The number of disputes relating to climate change has more than doubled over the past five years, as claimants pursue governments for breaking green commitments and breaching human rights, a study by the London School of Economics has found.
A report on trends in climate litigation found that 834 climate cases were filed globally between 1986 and 2014, while more than 1,000 cases have been brought since 2015, in the wake of the Paris Agreement. The majority of these have been filed in the United States, however the UK has seen 73 cases and Australia has dealt with 115.
Most cases have been brought against governments – typically by corporations, non-governmental organisations and individuals – and have focused on compliance with climate commitments, human rights and the financial risk of climate change, the LSE’s Grantham Research Institute on Climate Change and the Environment said.
‘We expect that climate change litigation will continue to grow, reflecting the increasing urgency with which the climate crisis is viewed by the general public,’ the report concluded. ‘We also expect the range of claims and defendants to continue to diversify, reflecting an increased understanding of the role that multiple actors will need to play in the transition to a net-zero global economy. In particular, it is likely that more litigation will be brought against financial market actors.’
A review of all decided cases in the LSE database found that cases with outcomes ‘favourable’ to climate action are in the majority. 58% of cases had outcomes favourable to climate change action, while 32% had unfavourable outcomes, and 10% had no discernible likely impact on climate policy, it said.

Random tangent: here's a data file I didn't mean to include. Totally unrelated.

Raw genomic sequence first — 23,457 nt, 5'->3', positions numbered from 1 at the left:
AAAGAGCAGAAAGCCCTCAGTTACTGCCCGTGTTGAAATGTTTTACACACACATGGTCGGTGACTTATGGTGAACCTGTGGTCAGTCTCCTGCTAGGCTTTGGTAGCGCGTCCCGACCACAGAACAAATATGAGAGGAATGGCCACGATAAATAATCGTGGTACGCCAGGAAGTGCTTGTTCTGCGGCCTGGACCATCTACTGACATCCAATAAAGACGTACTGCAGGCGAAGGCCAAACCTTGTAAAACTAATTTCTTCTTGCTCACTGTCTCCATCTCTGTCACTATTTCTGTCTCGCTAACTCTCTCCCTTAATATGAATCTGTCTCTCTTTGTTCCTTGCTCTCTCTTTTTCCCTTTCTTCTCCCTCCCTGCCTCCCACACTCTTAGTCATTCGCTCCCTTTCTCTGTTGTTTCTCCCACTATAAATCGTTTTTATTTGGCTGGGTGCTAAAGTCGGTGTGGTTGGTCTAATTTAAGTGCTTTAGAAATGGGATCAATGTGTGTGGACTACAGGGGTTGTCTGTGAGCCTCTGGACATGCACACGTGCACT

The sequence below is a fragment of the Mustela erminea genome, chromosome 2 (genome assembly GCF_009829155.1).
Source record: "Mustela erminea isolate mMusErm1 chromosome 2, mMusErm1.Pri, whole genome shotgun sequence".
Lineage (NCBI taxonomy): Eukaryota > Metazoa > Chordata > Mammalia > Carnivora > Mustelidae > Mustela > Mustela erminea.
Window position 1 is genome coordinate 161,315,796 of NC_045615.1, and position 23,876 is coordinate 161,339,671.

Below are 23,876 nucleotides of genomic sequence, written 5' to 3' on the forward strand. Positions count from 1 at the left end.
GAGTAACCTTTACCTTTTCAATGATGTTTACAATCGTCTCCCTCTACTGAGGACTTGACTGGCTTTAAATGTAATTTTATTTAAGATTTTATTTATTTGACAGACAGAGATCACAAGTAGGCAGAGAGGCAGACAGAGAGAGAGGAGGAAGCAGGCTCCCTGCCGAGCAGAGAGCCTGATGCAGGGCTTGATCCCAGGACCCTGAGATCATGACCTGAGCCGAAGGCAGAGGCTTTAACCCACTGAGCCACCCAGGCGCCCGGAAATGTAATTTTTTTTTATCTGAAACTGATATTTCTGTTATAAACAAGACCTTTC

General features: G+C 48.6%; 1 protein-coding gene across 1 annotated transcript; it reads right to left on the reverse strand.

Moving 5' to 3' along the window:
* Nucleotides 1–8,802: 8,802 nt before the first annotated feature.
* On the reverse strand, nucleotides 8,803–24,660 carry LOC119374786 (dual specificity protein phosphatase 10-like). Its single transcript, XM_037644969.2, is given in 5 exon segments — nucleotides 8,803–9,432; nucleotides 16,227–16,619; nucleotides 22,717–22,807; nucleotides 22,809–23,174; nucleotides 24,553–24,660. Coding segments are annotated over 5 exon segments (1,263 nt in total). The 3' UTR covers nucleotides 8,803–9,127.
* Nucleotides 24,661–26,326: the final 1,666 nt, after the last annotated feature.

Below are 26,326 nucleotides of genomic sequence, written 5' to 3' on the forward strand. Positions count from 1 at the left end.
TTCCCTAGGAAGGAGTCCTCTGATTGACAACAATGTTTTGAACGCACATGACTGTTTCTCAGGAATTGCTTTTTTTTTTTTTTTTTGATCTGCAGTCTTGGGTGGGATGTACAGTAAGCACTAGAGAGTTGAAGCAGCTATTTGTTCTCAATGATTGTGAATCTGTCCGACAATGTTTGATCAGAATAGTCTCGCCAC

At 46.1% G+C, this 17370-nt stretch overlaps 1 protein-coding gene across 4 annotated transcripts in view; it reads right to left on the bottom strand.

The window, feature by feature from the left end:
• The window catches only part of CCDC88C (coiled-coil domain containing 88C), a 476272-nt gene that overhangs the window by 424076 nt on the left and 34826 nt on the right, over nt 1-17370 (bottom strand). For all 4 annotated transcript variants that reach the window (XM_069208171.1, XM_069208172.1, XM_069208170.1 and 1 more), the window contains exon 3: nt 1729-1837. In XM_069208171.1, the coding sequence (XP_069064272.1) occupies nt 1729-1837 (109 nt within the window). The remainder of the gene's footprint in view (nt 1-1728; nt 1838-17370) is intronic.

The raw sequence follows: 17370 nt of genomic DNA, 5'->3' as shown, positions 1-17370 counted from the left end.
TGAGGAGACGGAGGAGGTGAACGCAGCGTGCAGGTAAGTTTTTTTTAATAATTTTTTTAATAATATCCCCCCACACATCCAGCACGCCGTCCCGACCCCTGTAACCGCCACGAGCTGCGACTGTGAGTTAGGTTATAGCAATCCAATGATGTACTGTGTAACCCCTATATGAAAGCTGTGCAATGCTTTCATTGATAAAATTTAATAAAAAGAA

However, speaking at a recent webinar on the climate litigation report, James Maurici QC said that judicial reviews brought in the UK relating to climate change – such as Friends of the Earth v Heathrow Airport – have largely failed.
Maurici flagged the difficulty of invoking the Paris Agreement in the UK court system and in domestic courts more generally. ‘Recent case law perhaps suggests that there is quite a hostile environment at the moment for running these kinds of point. And what claimants seem to be doing is just re-arguing the same points,’ he said.
Meanwhile, UK lawyers are continuing to embrace climate initiatives. Last month, London firm Mishcon de Reya launched a Greener Litigation Pledge – a commitment to reduce the environmental impact of dispute resolution. Founding signatories include Freshfields Bruckhaus Deringer, Simmons & Simmons, HFW, Addleshaw Goddard and Kennedys